Fast Doubling method to find nth Fibonacci number

One among very common questions asked in maths category in competitive programming is Fibonacci Series.

For a question that asks to find nth term of Fibonacci series, a naive approach to solve is an iterative method like

#define MOD 1000000007
long long int fib(long long int n)
{
    if(n < 2)
        return n;
    long long int a = 0,b = 1,ans;
    int i = 1;
    while(i < n)
    {
        ans = (a+b) % MOD;
        a = b;
        b = ans;
        i++;
    }
    return ans;
}

Above function has an O(n) complexity. With all our patience we may use it to calculate for at most n = 10^9 which gives output in around 10-15 seconds.

But as n gets larger, it takes hours,days,months,years,decades and so on for increasing n.

So the question is can we optimise it? Do we have methods to find nth Fibonacci number in less than a second?

Yes. We have few methods to do this. Out of them matrix exponentiation is most commonly used concept. Another well known concept is fast doubling method, which we are going to learn now.

Fast doubling is based on two formulae

F(2n) = F(n)[2*F(n+1) – F(n)]
F(2n + 1) = F(n)2 + F(n+1)2

Let us consider n starts from 0 and F(0) = 0. So our Fibonacci series would be F(0) = 0, F(1) = 1, F(2) = 1, F(3) = 2, F(4) = 3, F(5) = 5, F(6) = 8 …

For calculating terms, F(2n) & F(2n + 1), lets have a record of F(n) & F(n+1). By following this statement and taking care of equations and data type overflow, code would be as follows,

#include <bits/stdc++.h>

using namespace std;

#define MOD 1000000007;
long long int a,b,c,d;

void fast_fib(long long int n,long long int ans[])
{
    if(n == 0)
    {
        ans[0] = 0;
        ans[1] = 1;
        return;
    }
    fast_fib((n/2),ans);
    a = ans[0];             /* F(n) */
    b = ans[1];             /* F(n+1) */
    c = 2*b - a;
    if(c < 0)
        c += MOD;
    c = (a * c) % MOD;      /* F(2n) */
    d = (a*a + b*b) % MOD;  /* F(2n + 1) */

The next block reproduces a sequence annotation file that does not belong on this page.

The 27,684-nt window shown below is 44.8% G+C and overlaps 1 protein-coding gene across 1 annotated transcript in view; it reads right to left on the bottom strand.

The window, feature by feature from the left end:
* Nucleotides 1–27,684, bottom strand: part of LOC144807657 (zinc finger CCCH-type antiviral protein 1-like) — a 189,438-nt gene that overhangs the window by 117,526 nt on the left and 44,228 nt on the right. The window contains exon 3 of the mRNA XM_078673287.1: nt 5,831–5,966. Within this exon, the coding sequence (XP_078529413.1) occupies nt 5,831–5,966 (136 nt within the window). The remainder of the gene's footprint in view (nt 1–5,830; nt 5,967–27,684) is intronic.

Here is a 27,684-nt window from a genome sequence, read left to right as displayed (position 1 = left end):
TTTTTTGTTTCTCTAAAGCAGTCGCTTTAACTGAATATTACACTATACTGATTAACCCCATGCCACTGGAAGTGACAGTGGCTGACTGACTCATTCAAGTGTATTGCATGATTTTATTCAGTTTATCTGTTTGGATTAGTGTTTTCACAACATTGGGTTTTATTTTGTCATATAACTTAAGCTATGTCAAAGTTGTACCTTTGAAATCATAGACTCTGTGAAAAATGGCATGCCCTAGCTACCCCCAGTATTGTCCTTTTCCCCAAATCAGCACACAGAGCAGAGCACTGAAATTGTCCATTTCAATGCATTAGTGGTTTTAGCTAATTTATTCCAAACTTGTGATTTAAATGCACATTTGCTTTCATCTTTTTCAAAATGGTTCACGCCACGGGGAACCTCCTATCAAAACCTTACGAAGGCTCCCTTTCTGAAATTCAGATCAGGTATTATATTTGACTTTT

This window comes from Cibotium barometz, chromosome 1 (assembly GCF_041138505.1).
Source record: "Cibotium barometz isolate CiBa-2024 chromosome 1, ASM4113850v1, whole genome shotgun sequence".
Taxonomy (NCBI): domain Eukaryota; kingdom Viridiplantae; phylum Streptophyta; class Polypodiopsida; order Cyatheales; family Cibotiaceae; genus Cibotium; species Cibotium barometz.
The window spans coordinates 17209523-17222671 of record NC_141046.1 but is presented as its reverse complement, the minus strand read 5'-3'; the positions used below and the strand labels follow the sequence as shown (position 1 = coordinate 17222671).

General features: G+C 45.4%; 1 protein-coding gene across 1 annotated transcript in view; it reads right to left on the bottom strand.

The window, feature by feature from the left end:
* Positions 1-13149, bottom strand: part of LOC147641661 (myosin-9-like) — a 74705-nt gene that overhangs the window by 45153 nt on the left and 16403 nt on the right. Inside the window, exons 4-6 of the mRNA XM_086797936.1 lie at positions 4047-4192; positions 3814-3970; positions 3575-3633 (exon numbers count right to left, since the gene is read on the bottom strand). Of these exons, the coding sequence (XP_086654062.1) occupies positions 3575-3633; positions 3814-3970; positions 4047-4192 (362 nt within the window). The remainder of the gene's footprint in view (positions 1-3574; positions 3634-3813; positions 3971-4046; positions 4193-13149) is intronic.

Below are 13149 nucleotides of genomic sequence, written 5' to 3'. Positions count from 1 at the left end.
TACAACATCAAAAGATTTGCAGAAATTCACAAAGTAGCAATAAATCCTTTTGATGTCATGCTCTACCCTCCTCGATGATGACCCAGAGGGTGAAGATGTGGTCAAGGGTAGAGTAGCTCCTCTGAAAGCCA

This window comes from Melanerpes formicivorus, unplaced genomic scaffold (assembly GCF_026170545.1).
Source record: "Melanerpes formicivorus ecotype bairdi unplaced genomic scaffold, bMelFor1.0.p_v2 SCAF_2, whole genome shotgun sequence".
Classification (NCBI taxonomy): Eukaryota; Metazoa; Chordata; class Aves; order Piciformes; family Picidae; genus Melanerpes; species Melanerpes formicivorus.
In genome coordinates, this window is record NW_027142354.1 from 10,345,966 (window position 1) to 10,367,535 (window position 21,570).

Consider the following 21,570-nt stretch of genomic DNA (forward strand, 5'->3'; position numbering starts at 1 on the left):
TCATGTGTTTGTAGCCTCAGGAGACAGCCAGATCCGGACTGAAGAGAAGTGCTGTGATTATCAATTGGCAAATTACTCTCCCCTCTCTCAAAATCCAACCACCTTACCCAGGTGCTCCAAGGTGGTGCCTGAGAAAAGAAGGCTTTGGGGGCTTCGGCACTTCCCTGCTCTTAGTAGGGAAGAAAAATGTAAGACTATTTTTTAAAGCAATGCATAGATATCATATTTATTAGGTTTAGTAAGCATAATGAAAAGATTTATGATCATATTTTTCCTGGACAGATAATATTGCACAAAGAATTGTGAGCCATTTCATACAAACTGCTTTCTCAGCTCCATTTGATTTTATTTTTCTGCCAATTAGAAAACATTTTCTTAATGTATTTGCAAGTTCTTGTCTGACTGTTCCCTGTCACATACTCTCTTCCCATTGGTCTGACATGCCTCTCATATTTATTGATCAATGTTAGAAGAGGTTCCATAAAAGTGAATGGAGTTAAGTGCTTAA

if(n%2 == 0)
    {
        ans[0] = c;
        ans[1] = d;
    }
    else
    {
        ans[0] = d;
        ans[1] = c+d;
    }
}

int main()
{
    long long int n;        /* nth value to be found */
    scanf("%lld",&n);
    long long int ans[2]={0};
    fast_fib(n,ans);
    printf("%lld\n",ans[0]);
    return 0;
}

This code has a complexity of O(log n) which is way too faster than previously discussed function.

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Travelling in a Maze

We might have come across problems asking number of possible paths to reach destination from source point. Lets see one such problem that can be solved with simple DP.

Question is, given a maze of dimensions MxN, and few obstructions, find number of paths that are possible starting at (1,1) and ends at (M,N). Also given that we can travel only to right or down from current position. ((1,1) will on top-left and (M,N) will be on bottom-right).

Lets once trace out for a maze with no obstructions. How many different paths are possible? There might be a mathematical formula for this. But let us solve it using DP. We will caluclate possible ways to reach each position starting from (1,1) and moving away from it towards (M,N).

Recursion formula would be,

f(X,Y) = 0 if either X = 0 or Y = 0
1 if X = 1 and Y = 1
f(X-1,Y)+f(X,Y-1) for rest of X,Y